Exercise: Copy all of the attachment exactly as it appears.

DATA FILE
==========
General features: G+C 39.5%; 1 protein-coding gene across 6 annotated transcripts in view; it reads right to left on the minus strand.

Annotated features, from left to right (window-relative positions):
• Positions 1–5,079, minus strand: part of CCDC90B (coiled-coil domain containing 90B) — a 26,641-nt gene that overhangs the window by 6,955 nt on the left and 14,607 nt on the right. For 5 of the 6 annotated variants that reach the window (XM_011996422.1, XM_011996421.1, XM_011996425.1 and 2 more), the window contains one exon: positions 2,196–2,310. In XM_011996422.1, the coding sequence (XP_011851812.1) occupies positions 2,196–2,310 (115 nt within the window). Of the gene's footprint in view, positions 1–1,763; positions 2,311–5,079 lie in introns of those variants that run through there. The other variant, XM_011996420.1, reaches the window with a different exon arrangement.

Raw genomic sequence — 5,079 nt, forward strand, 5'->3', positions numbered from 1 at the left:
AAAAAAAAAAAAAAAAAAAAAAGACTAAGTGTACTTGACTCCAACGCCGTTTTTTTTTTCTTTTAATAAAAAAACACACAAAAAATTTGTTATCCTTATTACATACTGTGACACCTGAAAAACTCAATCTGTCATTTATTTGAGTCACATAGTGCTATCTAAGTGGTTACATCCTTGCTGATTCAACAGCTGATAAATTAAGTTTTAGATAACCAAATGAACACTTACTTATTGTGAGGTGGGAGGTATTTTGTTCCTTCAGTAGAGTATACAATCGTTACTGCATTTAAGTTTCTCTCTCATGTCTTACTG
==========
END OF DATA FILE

General features: G+C 39.5%; 1 protein-coding gene across 6 annotated transcripts in view; it reads right to left on the minus strand.

Annotated features, from left to right (window-relative positions):
• Positions 1–5,079, minus strand: part of CCDC90B (coiled-coil domain containing 90B) — a 26,641-nt gene that overhangs the window by 6,955 nt on the left and 14,607 nt on the right. For 5 of the 6 annotated variants that reach the window (XM_011996422.1, XM_011996421.1, XM_011996425.1 and 2 more), the window contains one exon: positions 2,196–2,310. In XM_011996422.1, the coding sequence (XP_011851812.1) occupies positions 2,196–2,310 (115 nt within the window). Of the gene's footprint in view, positions 1–1,763; positions 2,311–5,079 lie in introns of those variants that run through there. The other variant, XM_011996420.1, reaches the window with a different exon arrangement.

Raw genomic sequence — 5,079 nt, forward strand, 5'->3', positions numbered from 1 at the left:
AAAAAAAAAAAAAAAAAAAAAAGACTAAGTGTACTTGACTCCAACGCCGTTTTTTTTTTCTTTTAATAAAAAAACACACAAAAAATTTGTTATCCTTATTACATACTGTGACACCTGAAAAACTCAATCTGTCATTTATTTGAGTCACATAGTGCTATCTAAGTGGTTACATCCTTGCTGATTCAACAGCTGATAAATTAAGTTTTAGATAACCAAATGAACACTTACTTATTGTGAGGTGGGAGGTATTTTGTTCCTTCAGTAGAGTATACAATCGTTACTGCATTTAAGTTTCTCTCTCATGTCTTACTG